2017- Working Papers: Technology and Information Systems

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A generativity factory for innovation, 35 pp.
O. Mendelson and D. Te’eni
(Working Paper no. 1/2017)

How can IT be used to enhance the capacity of innovators to innovate? This study concentrates on the design of a generativity factory that utilizes extant knowledge on supporting creativity to design tools tailored to the specific context of innovation. We build a prototype of the generativity factory according to a new design science methodology of building abstract factories, which are artifacts that create artifacts. We then evaluate the prototype factory by examining the use of two of its products: a generativity tool used in the context of designing cars and a generativity tool used in the context of camping. We conducted two in-depth field experiments with nine teams and found that users are generally more creative in conditions supported by the generativity-factory products. Additionally, we implemented generativity tools using several technologies, including wooden boards for camping and stage arts, internet-based apps for car engineering, and an application based on IBM’s Watson platform. Our main contribution lies in introducing the concept of a generativity factory as a means of bringing generativity to diverse fields of practice and research. In a world of IT enabled work, tying the generativity factory and, in future, other types of factories to the work support systems already in place may be particularly productive.



A potato salad with a lemon twist:  Using a supply-side shock to study the impact of opportunistic behavior on crowdfunding platforms, 53 pp.
H. Geva, O. Barzilay and G. Oestreicher-Singer
(Working Paper No. 5/2017) 
Research no.: 05070100 
Research no.: 02870100


Crowdfunding platforms are peer-to-peer two-sided markets that enable amateur entrepreneurs to raise money for their ventures over the Internet. However, in allowing practically anyone to enter, such markets risk being flooded with low-quality offerings, a situation often referred to as a “market of lemons”. To empirically study the implications of this phenomenon for crowdfunding performance, we use a quasi-natural experiment in the form of an exogenous media shock that occurred on Kickstarter.com. The shock was followed by a sharp increase in the number of campaigns, particularly low-quality ones, offered on the supply side of the market; no such increase was observed on the demand side of the market. These unique conditions enable us to estimate how crowdfunding platforms are affected by the presence of an atypically large number of low-quality campaigns, while controlling for fluctuations in demand. We use two identification strategies, which enable us to control for changes in quality, to show that an increase in low-quality supply significantly decreases the performance of the average crowdfunding campaign, manifested in a lower likelihood of success (reaching funding goals) and less money raised per campaign. We also offer a new method to estimate campaign quality and study the moderating role of campaign quality in the observed effects. We find that high-quality campaigns are less affected by the “market of lemons” than low-quality campaigns are. We discuss theoretical implications as well as managerial implications for entrepreneurs and platform designers.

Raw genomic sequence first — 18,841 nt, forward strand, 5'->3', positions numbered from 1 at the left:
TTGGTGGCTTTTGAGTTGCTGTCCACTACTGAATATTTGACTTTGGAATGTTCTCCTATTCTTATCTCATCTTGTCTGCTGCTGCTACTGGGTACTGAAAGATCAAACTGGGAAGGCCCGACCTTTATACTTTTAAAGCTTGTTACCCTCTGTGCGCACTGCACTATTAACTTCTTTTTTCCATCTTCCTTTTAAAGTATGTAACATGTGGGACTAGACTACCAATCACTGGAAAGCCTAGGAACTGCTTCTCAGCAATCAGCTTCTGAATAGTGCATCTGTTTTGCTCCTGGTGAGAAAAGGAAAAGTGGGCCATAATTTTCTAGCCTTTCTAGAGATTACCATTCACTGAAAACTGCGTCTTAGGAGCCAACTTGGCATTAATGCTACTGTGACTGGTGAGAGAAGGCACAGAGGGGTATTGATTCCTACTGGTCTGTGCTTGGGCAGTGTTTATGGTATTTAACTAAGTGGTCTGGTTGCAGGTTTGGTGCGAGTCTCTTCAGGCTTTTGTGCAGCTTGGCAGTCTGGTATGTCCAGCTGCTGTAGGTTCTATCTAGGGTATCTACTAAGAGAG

Engagement, search goals and conversion – The different m-commerce path to conversion; Research-in-Progress, 10 pp.
A. Goldstein, O. Raphaeli and S. Reichman
(Working Paper No. 9/2017) 
Research No.: 01970100

While the use of smartphones is increasing, conversion rates for mobile platforms are still significantly lower than those for traditional e-commerce channels, suggesting that these platforms are characterized by distinct consumption patterns. In this research, using detailed event log-files of an online jewelry retailer, we analyze user engagement and navigation behaviors on both platforms, model search goals and their effect on purchase decisions, and develop a conversion prediction model. Our initial results show that while user engagement is significantly higher in PC sessions compared to mobile sessions, in buying sessions, mobile sessions reflect a higher level of user engagement than PC sessions. These results indicate that m-commerce involves more than ensuring mobile-compatibility of websites, and that mobile consumers follow a distinct path to purchase involving distinct search and browsing behaviors. Therefore, analysis of the different types of consumption behaviors is necessary to understand the factors that lead to conversion on mobile e-commerce platforms.

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